Translated from the English term “comfort zone,” this term refers to “a situation in which you feel comfortable and do not have to do anything new or difficult.” The phrase was coined by management thinker Judith Bardwick in her 1991 work “Danger in the Comfort Zone.” Within the comfort zone, there isn’t much incentive for people to reach new heights of performance. It’s here that people go about routines devoid of risk, causing their progress to plateau. The idea of “stepping outside one’s comfort zone” applies not only to more tangible types of performance, such as accepting a stressful new task at work, but also in many life areas such as understanding ourselves, relating to others, and so on.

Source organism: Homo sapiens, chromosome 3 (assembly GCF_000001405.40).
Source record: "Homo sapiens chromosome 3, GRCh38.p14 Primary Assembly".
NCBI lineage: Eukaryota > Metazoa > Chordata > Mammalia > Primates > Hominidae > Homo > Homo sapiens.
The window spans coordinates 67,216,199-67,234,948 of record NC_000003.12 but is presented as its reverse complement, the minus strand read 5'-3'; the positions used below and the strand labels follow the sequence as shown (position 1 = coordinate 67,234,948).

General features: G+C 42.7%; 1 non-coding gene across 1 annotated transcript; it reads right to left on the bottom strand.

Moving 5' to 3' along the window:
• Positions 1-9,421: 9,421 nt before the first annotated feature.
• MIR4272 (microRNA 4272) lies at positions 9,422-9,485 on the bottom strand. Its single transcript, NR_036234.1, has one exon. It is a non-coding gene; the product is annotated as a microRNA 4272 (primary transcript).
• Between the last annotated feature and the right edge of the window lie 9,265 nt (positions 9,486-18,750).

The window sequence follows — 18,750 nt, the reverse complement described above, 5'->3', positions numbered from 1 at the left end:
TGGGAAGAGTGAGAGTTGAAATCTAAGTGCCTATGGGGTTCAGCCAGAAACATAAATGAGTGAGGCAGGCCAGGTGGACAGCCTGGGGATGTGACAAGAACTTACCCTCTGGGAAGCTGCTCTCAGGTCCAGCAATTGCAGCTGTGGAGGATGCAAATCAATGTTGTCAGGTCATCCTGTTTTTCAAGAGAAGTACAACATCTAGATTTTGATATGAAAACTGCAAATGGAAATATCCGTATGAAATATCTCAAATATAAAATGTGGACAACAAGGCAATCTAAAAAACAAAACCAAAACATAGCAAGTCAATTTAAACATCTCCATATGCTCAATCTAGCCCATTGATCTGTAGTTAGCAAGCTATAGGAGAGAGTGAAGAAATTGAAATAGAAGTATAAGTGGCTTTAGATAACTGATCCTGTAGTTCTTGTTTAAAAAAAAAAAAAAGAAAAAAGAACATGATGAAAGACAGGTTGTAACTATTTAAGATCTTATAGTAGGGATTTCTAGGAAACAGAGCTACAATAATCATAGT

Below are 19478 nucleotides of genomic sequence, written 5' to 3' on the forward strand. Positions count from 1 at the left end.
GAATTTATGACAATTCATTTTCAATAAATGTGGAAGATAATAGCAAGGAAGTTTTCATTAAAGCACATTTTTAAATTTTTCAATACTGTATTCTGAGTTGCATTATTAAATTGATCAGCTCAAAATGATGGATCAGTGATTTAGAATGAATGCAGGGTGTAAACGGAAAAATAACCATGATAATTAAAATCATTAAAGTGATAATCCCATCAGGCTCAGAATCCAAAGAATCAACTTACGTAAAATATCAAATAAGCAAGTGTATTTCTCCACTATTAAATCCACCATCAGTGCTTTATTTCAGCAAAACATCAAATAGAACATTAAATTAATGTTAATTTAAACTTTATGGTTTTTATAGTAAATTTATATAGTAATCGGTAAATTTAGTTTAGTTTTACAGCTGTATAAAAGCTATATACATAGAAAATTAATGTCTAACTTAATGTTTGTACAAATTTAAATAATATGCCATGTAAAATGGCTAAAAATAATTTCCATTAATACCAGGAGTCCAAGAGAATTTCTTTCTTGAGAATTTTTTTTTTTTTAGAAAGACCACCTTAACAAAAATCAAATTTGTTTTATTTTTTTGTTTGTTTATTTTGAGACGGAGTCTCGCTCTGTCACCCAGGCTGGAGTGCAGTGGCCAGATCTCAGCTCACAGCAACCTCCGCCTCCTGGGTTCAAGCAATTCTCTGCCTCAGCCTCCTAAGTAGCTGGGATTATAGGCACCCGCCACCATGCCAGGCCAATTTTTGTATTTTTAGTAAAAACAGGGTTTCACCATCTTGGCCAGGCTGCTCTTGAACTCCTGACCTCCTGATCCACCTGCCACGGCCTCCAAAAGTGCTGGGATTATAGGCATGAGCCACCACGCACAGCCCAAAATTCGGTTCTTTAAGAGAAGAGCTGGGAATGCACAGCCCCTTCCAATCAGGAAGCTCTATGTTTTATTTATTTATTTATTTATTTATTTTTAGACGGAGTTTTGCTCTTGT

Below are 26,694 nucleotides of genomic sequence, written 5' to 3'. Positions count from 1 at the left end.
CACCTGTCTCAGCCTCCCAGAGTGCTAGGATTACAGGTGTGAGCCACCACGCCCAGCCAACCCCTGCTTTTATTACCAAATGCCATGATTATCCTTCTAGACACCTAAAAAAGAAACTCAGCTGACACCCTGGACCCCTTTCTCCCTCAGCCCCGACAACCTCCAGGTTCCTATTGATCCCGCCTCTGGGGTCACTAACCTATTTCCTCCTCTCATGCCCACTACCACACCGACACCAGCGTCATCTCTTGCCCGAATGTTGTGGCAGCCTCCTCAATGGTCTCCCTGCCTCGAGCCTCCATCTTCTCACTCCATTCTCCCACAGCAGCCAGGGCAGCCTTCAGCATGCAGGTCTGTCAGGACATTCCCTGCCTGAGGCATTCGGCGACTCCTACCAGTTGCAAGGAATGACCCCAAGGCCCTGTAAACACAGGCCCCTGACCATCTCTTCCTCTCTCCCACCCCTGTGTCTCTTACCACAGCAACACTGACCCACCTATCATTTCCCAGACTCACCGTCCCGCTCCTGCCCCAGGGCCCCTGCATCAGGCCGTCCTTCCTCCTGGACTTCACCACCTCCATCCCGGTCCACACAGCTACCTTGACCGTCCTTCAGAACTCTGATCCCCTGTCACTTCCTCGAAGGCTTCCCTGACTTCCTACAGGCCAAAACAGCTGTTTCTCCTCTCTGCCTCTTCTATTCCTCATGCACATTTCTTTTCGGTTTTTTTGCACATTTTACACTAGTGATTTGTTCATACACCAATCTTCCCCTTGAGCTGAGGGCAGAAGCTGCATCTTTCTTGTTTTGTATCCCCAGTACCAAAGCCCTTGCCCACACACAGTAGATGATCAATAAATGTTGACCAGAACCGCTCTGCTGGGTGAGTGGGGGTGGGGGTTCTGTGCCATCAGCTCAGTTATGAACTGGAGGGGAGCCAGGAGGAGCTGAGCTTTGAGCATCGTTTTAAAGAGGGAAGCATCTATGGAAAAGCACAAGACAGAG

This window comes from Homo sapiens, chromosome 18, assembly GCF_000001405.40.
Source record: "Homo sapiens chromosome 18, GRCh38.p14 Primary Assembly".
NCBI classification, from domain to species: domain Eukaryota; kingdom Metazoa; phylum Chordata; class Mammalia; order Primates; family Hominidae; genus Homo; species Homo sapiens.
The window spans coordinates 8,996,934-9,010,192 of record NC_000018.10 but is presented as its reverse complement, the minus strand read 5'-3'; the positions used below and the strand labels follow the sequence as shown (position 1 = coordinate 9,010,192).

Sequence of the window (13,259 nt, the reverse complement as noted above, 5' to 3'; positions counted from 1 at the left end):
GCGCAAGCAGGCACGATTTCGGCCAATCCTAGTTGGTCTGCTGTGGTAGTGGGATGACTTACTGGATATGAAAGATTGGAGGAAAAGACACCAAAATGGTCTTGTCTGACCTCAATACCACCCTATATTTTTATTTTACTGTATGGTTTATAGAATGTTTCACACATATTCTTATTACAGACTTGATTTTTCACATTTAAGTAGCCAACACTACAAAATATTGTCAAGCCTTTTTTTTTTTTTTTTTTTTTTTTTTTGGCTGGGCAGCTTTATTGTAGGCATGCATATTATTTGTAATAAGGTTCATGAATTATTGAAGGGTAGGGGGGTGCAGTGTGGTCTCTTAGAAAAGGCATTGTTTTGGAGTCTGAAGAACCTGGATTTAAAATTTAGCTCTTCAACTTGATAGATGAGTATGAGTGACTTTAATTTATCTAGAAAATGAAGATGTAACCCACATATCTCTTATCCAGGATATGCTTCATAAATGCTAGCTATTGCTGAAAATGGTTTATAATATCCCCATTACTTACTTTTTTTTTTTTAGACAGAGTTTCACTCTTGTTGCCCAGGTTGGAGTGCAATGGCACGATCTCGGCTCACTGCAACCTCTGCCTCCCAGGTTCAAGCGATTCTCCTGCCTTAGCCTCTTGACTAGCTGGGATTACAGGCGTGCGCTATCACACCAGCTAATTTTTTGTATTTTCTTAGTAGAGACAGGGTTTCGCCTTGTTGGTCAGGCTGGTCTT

Nǐ érzi hái méi nǚpéngyou ma？
Does your son have a girlfriend now?
Tā xiánxiá shí xǐhuan dǎ yóuxì，bútài shàncháng yǔ rén jiāowǎng。
He likes to play games in his spare time and is not good at socializing.
Nǐ yào gǔlì tā zǒuchū shūshìquān，duō cānjiā shèjiāo huódòng。
You need to encourage him to step outside his comfort zone and socialize more.